Surge in online scams across Canada | City News | #datingscams | #lovescams

A new study shows Canada is experiencing an unprecedented surge in online scams.

A record $380 million was stolen in 2021, up more than double from $165 million in 2020, and while Quebec had the fifth most complaints among provinces and territories at 258 per 100,000 residents, Quebecers lost among the least money with an average of $1,757 per scam. Ontario victims lost the most at $3,010 per incident.

The alarming trend is a by-product of COVID-19, technology and globalization as people increasingly work, bank, date, and shop online. The data is in line with global trends as the U.S., U.K. and Australian governments are reporting similar increases, according to Social Catfish, a California-based consumer protection and people search company.

The company released a study on the record surge of scams after analyzing five years of data from the Canadian Anti-Fraud Centre from 2017-2021.

They found that the most scammed age group was 60-69 losing $81,384, followed surprisingly by Canadians 40-49, with victims losing $78,954. (This is against global trends as younger people are normally more tech-savvy.)

The three biggest scams are investment ($165 million lost), romance ($134 million), and extortion ($54 million)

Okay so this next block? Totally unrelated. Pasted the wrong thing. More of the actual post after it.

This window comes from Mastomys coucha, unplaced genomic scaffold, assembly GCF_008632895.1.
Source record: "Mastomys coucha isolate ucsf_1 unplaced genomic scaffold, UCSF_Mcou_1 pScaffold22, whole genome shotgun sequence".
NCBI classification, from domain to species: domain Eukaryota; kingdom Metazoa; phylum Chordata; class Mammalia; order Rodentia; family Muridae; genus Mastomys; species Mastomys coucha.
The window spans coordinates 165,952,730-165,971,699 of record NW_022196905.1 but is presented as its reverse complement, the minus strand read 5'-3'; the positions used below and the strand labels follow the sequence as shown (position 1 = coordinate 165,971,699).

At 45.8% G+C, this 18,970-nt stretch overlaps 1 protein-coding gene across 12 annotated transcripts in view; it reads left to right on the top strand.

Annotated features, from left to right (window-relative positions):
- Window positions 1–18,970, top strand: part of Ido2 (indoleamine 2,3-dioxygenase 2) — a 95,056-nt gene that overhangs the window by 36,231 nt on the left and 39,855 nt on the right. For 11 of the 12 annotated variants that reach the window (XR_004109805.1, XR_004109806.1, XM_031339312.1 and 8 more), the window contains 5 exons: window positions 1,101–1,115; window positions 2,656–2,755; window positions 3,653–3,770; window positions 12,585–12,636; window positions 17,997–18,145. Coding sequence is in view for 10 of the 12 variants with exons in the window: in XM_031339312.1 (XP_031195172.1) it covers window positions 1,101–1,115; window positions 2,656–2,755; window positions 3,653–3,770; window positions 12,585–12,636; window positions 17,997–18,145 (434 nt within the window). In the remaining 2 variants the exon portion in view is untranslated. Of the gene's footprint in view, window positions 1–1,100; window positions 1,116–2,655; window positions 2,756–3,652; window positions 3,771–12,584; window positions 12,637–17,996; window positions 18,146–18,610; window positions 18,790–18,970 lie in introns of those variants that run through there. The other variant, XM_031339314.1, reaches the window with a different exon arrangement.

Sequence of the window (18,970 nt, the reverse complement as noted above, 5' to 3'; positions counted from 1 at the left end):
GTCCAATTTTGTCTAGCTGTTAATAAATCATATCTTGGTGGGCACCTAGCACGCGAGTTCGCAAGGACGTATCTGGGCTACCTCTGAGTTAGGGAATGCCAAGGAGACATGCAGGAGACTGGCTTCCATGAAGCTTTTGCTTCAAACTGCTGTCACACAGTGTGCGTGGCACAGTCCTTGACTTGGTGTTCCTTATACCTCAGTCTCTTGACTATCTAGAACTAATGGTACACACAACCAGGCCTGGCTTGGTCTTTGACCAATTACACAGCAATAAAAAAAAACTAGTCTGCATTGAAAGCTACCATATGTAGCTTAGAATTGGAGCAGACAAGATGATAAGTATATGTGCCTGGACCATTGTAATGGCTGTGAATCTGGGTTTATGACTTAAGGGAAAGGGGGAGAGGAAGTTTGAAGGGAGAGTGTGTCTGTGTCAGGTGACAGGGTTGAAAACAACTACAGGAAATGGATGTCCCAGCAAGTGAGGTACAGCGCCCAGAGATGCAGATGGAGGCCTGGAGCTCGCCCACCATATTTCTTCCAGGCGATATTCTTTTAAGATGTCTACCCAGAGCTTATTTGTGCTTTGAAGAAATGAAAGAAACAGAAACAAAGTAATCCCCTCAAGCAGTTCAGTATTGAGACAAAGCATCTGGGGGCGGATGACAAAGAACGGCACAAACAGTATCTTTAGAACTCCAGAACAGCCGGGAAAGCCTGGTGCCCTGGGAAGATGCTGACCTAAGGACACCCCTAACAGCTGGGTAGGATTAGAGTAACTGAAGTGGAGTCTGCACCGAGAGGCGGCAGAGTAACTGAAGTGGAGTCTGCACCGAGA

Investment Scams: Cybercriminals offer once-in-a-lifetime investment opportunities via email and social media that promise high rates of return at little to no risk. Once you “invest” you never see your money again. Cryptocurrency scams are red hot.

How to Avoid: Research the person and company and consult a third-party financial expert.

Romance Scams: Scammers target online singles on dating apps and social media sites and shower them with love and affection to earn their trust. Then they begin asking for money for emergencies and the victims are left heartbroken and penniless.

How to Avoid: Do not give money to anyone if they will not meet in person or video chat.

Extortion Scams: Fake RCMP emails are in heavy circulation accusing people of serious criminal charges. They tell them to respond to a fake law enforcement email address where they ask for payment and other personal information to avoid going to jail.

How to Avoid: Law enforcement will never demand payment or threaten arrest by email or phone.

For more information about online scams in Canada, visit:

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